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Please use this identifier to cite or link to this item: http://hdl.handle.net/123456789/2617

Title: The drop out of the girl-child in Ghanaian schools: a case study of Techiman District
Authors: Nsiah, Michael Kofi
Issue Date: 5-Feb-2000
Series/Report no.: 2857;
Abstract: The research discusses the causes of drop out of the girl-child in Ghanaian schools. The main focus of the work is the causes of the drop out rather than the girl-child’s education in general. Girls are a potential labour force and their capabilities need to be developed. This is because they are partners in national development. Therefore, it has been necessary to investigate the patterns of enrolment, examine the drop out rate and explore avenues for intervention regarding the girl-child’s education in public schools. Data on the causes of the dropout was collected from ten schools in Techiman District. Key informant interviews were conducted for stakeholders in the district. Questionnaires were also administered to other stakeholders like teachers and parents. Focus group discussions were held with education officers and dropouts. Lastly data was analysed. The findings indicate that the girl-child usually fall victim to circumstances and is also faced with a lot of biases against her education by some parents and teachers. Among the major causes of the drop out problem is poverty in both the rural and urban areas. It is assumed that once the issues underlining the drop out are addressed the girl-child could make significant contribution to national development. Finally the research suggests short and long-term interventions that would address these issues for the purpose of National Development. The short and long term interventions include the organisation of gender sensitive courses for teachers and improving their condition of service respectively.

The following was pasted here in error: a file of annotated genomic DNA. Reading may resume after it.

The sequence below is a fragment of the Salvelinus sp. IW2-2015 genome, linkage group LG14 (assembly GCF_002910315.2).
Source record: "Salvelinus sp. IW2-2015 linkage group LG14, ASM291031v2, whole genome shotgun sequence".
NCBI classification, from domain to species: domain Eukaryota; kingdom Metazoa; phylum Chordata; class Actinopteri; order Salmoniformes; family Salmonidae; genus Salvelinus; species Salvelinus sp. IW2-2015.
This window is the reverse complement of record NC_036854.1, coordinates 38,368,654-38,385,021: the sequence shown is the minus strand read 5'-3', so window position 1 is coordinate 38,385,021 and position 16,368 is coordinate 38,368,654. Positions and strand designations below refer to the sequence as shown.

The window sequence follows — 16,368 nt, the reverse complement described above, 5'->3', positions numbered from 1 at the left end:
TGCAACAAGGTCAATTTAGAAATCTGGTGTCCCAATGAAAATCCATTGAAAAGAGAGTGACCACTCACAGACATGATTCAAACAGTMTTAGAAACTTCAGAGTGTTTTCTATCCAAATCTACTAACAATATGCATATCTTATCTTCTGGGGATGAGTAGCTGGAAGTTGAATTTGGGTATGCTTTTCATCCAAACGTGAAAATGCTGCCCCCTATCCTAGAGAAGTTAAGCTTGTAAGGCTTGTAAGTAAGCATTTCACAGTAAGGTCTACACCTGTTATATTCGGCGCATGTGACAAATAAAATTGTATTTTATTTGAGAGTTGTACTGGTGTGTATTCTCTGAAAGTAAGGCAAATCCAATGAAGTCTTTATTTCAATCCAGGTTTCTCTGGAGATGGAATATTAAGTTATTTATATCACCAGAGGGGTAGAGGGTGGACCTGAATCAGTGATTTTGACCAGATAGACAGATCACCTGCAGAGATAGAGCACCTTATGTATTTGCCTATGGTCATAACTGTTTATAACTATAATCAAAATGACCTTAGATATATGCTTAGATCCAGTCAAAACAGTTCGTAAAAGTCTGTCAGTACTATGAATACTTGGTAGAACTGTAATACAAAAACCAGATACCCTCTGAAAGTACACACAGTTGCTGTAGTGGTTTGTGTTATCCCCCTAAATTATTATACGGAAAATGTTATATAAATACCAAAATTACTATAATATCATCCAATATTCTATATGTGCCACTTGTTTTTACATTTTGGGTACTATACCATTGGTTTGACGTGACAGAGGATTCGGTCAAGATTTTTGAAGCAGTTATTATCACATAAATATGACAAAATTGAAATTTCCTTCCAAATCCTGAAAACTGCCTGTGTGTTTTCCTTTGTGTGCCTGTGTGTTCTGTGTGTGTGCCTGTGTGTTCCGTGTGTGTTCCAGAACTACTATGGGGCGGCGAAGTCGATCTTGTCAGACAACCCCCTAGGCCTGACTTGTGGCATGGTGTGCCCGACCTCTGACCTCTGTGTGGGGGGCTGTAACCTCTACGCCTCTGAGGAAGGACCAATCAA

Description: A thesis submitted to the Board of Postgraduate Studies, Kwame Nkrumah University of Science and Technology, Kumasi, in partial fulfilment of the requirement for the award of Master of Science Degree in Development Policy and Planning, 2000
URI: http://hdl.handle.net/123456789/2617
Appears in Collections:College of Architecture and Planning

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